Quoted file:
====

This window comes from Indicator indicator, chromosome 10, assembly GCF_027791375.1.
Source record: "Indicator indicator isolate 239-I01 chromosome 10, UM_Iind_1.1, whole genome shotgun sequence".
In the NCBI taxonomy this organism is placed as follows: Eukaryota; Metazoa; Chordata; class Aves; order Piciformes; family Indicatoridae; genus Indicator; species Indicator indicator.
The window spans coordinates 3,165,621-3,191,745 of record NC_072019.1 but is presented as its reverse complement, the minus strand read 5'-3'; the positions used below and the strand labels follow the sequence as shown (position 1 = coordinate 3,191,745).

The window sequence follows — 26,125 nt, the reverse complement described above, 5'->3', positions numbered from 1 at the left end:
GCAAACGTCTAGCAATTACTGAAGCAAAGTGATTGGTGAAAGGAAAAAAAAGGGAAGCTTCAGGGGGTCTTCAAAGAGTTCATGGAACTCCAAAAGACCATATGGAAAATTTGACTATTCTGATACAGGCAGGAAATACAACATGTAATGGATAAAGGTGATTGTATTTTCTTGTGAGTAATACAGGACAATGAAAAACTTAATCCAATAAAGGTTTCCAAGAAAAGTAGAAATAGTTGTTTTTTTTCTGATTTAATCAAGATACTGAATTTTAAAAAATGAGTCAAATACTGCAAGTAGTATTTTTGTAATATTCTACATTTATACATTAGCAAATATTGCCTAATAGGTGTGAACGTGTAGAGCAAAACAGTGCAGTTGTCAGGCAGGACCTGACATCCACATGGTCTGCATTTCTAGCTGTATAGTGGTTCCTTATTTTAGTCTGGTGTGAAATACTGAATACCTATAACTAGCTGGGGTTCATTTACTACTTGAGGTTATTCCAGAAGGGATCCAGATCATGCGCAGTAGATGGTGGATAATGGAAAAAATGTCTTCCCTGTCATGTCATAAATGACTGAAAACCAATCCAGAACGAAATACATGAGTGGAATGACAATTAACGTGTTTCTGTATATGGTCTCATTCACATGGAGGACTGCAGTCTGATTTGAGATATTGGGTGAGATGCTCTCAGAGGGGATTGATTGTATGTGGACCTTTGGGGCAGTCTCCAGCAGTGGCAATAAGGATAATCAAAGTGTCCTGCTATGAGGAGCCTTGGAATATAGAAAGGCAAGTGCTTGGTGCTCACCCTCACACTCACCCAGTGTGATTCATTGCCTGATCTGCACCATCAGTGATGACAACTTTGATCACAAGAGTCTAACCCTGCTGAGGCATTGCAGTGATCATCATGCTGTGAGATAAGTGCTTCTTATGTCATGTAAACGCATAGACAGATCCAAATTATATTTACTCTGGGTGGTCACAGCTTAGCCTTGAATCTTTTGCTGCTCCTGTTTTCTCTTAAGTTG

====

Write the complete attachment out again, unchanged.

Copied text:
This window comes from Indicator indicator, chromosome 10, assembly GCF_027791375.1.
Source record: "Indicator indicator isolate 239-I01 chromosome 10, UM_Iind_1.1, whole genome shotgun sequence".
In the NCBI taxonomy this organism is placed as follows: Eukaryota; Metazoa; Chordata; class Aves; order Piciformes; family Indicatoridae; genus Indicator; species Indicator indicator.
The window spans coordinates 3,165,621-3,191,745 of record NC_072019.1 but is presented as its reverse complement, the minus strand read 5'-3'; the positions used below and the strand labels follow the sequence as shown (position 1 = coordinate 3,191,745).

The window sequence follows — 26,125 nt, the reverse complement described above, 5'->3', positions numbered from 1 at the left end:
GCAAACGTCTAGCAATTACTGAAGCAAAGTGATTGGTGAAAGGAAAAAAAAGGGAAGCTTCAGGGGGTCTTCAAAGAGTTCATGGAACTCCAAAAGACCATATGGAAAATTTGACTATTCTGATACAGGCAGGAAATACAACATGTAATGGATAAAGGTGATTGTATTTTCTTGTGAGTAATACAGGACAATGAAAAACTTAATCCAATAAAGGTTTCCAAGAAAAGTAGAAATAGTTGTTTTTTTTCTGATTTAATCAAGATACTGAATTTTAAAAAATGAGTCAAATACTGCAAGTAGTATTTTTGTAATATTCTACATTTATACATTAGCAAATATTGCCTAATAGGTGTGAACGTGTAGAGCAAAACAGTGCAGTTGTCAGGCAGGACCTGACATCCACATGGTCTGCATTTCTAGCTGTATAGTGGTTCCTTATTTTAGTCTGGTGTGAAATACTGAATACCTATAACTAGCTGGGGTTCATTTACTACTTGAGGTTATTCCAGAAGGGATCCAGATCATGCGCAGTAGATGGTGGATAATGGAAAAAATGTCTTCCCTGTCATGTCATAAATGACTGAAAACCAATCCAGAACGAAATACATGAGTGGAATGACAATTAACGTGTTTCTGTATATGGTCTCATTCACATGGAGGACTGCAGTCTGATTTGAGATATTGGGTGAGATGCTCTCAGAGGGGATTGATTGTATGTGGACCTTTGGGGCAGTCTCCAGCAGTGGCAATAAGGATAATCAAAGTGTCCTGCTATGAGGAGCCTTGGAATATAGAAAGGCAAGTGCTTGGTGCTCACCCTCACACTCACCCAGTGTGATTCATTGCCTGATCTGCACCATCAGTGATGACAACTTTGATCACAAGAGTCTAACCCTGCTGAGGCATTGCAGTGATCATCATGCTGTGAGATAAGTGCTTCTTATGTCATGTAAACGCATAGACAGATCCAAATTATATTTACTCTGGGTGGTCACAGCTTAGCCTTGAATCTTTTGCTGCTCCTGTTTTCTCTTAAGTTG